Dianna describes the pain caused by pancreatitis as like a very bad friction burn, but on the inside of the body, and it can last for weeks. “It becomes so severe that you just want to double over, and nothing you do makes it feel any better,” she says. Given the choice, she would prefer the pain from natural childbirth— which she experienced when each of her two sons were born—over the pain from pancreatitis.
The August trip to the hospital was the first time Dianna came close to dying. The second came several years later. This time the hospital was full, and she was directed to a smaller hospital that struggled to get her symptoms under control. While she slipped into unconsciousness, “they worked feverishly to keep me alive,” she says. “As soon I was conscious again, they told my husband and me to say a last word to each other because they weren’t sure if they were going to pull me through.”
She remembers her husband refusing to say goodbye: “He said, ‘I’m not saying it, because you’re making it through this. Because we’re not done. This is not the end.’” With those words, she says, “he really gave me strength.”
The small hospital airlifted Dianna by helicopter to the University of Pittsburgh Medical Center (UPMC), where, luckily, she was able to recover.
Proceeding Through Life with Pancreatitis
At UPMC, Dianna met Dr. Dhiraj Yadav, a gastroenterologist and investigator in NIDDK’s Consortium for the Study of Chronic Pancreatitis, Diabetes, and Pancreatic Cancer, who took her on as a patient. He also encouraged her to participate in one of the Consortium’s major research efforts, Prospective Evaluation of Chronic Pancreatitis for Epidemiologic and Translational Studies (PROCEED), which has thus far collected data on close to 2,000 volunteers to better understand pancreatitis. The study’s ultimate goals are to develop new therapeutic options and create tools to predict how the disease might progress in any individual, which would also help to guide treatment approaches.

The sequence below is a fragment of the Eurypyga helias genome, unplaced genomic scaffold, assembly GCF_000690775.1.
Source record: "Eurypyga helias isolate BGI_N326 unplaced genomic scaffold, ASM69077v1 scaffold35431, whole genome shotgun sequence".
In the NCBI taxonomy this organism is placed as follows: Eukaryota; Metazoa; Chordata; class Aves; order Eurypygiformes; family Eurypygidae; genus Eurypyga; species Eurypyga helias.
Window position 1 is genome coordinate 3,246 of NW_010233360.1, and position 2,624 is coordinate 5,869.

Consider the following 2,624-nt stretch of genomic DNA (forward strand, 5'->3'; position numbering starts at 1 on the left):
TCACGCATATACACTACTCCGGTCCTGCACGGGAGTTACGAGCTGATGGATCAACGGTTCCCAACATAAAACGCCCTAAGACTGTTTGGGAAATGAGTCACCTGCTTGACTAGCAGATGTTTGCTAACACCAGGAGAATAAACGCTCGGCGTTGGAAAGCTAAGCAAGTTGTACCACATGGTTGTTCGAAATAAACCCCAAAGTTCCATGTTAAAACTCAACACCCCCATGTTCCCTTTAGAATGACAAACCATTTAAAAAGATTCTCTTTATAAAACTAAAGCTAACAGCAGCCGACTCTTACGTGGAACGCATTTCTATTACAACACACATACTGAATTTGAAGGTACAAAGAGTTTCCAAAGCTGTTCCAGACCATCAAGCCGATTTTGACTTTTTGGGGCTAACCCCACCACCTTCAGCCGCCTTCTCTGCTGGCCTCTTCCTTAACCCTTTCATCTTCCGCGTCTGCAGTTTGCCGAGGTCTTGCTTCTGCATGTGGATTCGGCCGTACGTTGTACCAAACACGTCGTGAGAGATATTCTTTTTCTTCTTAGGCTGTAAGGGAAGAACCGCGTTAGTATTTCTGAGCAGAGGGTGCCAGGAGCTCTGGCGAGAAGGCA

Says Dianna about the PROCEED study, which aims to better understand pancreatitis: “I feel like it’s a two-way thing. If something can be learned from me, maybe it’ll turn around and benefit me as well.”
Dianna says her participation in PROCEED is simple: it involves completing an annual questionnaire and giving blood and stool samples. “I found it easy,” she says. “And I feel like it’s a two-way thing. If something can be learned from me, maybe it’ll turn around and benefit me as well.” And, she says, one of her worst fears is that her sons may have inherited the disease. “So, even if it takes 10 years to figure out, maybe it’ll help my kids.”
Dianna’s harrowing experiences with pancreatitis attacks—she’s had 16 of them over the years—have given her a new perspective in life. Her motto has become “laugh, don’t cry,” partly because she always looks for the silver lining in bad situations, and partly because she spent a lot of time in the hospital connected to a feeding tube that went through her nose, which she says can be especially uncomfortable with stuffy sinuses from crying. (She likes to make hospital staff laugh by referring to the medical tubes clinging to her neck as “her jewelry.”) “There are times when crying is very much needed,” she says. “But if you can find something to laugh about first, no matter how small, then you can tap into that feeling of ‘Yes, I can do this!’”
“There are times when crying is very much needed,” Dianna says of her many hospital stays due to pancreatitis. “But if you can find something to laugh about first, no matter how small, then you can tap into that moment of ‘Yes, I can do this!’”
Her friends share her sense of humor. Once, wishing they could give her a new, disease-free pancreas, they presented her with a stuffed plush version instead. “It’s those kinds of things that help,” Dianna says. “Laughter is the better medicine.”
Still, she draws much of her resiliency from within. “Even though it can get depressing, and I’m spending a week or two in the hospital at a time, I bounce back,” she says. “I keep going.”